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Education

Most board members give Elia passing grades


Published:   |   Updated: September 10, 2013 at 10:47 AM

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TAMPA — Hillsborough County Schools Superintendent MaryEllen Elia deserves either the highest or the lowest grades possible from the school board on her annual evaluation, depending on which member you ask.

The evaluations were posted on the school board website Friday afternoon. Board members rated Elia’s skills in nine areas – which include leadership, policy, communications and curriculum planning – on a 1-5 scale, with 1 “unsatisfactory” and 5 “outstanding.”

The six board members turned in their evaluations by Monday evening doled out to Elia a total of 195 points, which falls into the “above satisfactory” range.

Chairwoman April Griffin was the only board member whose evaluation has not been turned in. On Monday, Griffin declined to comment on her opinion about Elia’s performance as superintendent.

Elia’s contract was originally on the agenda for today’s 9 a.m. school board meeting, but Griffin asked that it be removed and tabled for Sept. 24.

“I had that pulled off the agenda because the public didn’t get appropriate notice,” Griffin said.

Griffin and Elia have not always seen eye to eye.

When Griffin was named chairwoman of the board in 2012, she said her goal was to change the perception that the board was a rubber stamp for the superintendent.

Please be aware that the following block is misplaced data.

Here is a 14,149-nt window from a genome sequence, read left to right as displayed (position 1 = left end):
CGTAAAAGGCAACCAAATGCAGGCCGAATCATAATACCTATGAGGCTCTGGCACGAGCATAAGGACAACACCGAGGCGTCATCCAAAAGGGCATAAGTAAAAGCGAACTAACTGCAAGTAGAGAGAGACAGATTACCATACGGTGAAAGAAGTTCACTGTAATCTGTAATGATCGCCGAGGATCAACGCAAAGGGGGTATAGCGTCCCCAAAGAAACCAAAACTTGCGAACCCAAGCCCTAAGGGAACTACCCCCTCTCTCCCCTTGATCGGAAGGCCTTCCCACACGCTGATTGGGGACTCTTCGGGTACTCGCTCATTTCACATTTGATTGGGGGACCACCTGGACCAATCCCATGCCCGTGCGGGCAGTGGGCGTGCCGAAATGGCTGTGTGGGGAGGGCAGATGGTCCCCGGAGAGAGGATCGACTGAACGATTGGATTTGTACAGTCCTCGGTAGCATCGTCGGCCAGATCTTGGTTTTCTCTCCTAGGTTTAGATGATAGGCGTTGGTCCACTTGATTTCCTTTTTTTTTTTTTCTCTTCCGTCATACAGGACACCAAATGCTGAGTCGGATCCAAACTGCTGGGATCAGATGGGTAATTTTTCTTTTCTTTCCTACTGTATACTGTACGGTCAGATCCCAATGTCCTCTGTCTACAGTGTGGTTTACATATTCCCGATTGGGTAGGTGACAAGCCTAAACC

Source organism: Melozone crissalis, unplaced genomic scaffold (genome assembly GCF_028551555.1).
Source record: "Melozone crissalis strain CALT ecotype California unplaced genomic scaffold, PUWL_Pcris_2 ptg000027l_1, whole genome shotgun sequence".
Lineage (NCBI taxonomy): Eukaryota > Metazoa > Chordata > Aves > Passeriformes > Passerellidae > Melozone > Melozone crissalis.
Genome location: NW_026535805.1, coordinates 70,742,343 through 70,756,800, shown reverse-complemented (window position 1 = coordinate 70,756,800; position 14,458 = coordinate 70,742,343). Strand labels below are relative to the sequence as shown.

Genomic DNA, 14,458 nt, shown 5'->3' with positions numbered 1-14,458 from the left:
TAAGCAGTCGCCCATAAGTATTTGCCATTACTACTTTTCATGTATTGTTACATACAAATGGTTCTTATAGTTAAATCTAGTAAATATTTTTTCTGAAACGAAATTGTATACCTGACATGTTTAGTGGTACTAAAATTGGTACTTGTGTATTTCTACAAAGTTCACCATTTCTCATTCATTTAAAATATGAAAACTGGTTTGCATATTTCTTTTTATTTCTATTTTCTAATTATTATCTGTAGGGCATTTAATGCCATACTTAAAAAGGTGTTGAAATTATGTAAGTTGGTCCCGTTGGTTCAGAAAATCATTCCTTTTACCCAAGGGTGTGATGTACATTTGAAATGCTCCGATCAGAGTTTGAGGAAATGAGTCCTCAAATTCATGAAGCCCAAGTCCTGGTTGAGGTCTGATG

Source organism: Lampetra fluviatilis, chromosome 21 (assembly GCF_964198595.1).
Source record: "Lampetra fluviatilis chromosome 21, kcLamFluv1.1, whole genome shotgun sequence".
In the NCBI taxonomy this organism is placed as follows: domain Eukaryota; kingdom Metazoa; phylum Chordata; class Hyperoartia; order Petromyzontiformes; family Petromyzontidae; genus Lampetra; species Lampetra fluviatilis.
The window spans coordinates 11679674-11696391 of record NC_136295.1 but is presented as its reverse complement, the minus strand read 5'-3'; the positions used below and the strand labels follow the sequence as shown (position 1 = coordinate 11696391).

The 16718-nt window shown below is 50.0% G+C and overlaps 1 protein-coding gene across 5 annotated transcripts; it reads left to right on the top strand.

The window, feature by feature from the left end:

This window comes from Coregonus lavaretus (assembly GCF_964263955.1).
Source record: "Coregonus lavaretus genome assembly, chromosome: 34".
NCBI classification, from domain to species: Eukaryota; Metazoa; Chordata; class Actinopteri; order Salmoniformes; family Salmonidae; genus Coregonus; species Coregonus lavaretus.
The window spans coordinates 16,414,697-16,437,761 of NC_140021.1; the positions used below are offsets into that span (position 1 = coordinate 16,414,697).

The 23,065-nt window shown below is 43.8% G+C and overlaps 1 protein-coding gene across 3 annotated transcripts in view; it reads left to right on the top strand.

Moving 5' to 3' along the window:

Board members Carol Kurdell, Doretha Edgecomb and Candy Olson gave Elia across-the-board 4’s and 5’s. Kurdell gave her a total of 40 points, the highest score awarded by a board member.

Edgecomb describes Elia as a strong instructional leader.

“She has a good grasp of where the needs are in our district in order to move our kids to a certain point of achievement,” Edgecomb said.

Edgecomb said she would encourage Elia to continue working toward stronger communication practices.

“Communication is always a challenging thing,” Edgecomb said. “It’s about finding the most appropriate way to communicate with the various stakeholders. I ask her to continuously make it a priority. We’re all held accountable and I think the superintendent understands that. It’s about getting better no matter what.”

But board member Susan Valdes gave Elia a 1 – or “unsatisfactory” – in all categories.

In nine paragraphs of comments about her evaluation of Elia, Valdes wrote to the superintendent that “you clearly do not understand your position or even who employs you.”

“You do not demonstrate a climate of tolerance, acceptance and civility,” Valdes wrote. “You do, however, in an intimidating manner, impose your authority to promote your agenda.”

Board member Stacy White gave Elia 4’s and 5’s, with the exception of her organizational management skills, which he rated 3, or “satisfactory.”

Cindy Stuart’s rating of Elia ranged from a 2 – or “conditional” – in her leadership in shaping school culture and human resource management to a 4 – or “above satisfactory” – in instructional leadership.

Elia said Monday that every year, she tries to discuss each board member’s evaluation of her with them individually.

“I always use the opportunity to get feedback and think of things I could do to improve,” Elia said. “I feel teachers, principals and superintendents can all get better.”

ekourkounis@tampatrib.com

(813)259-7999

Twitter: @ErinKTBO

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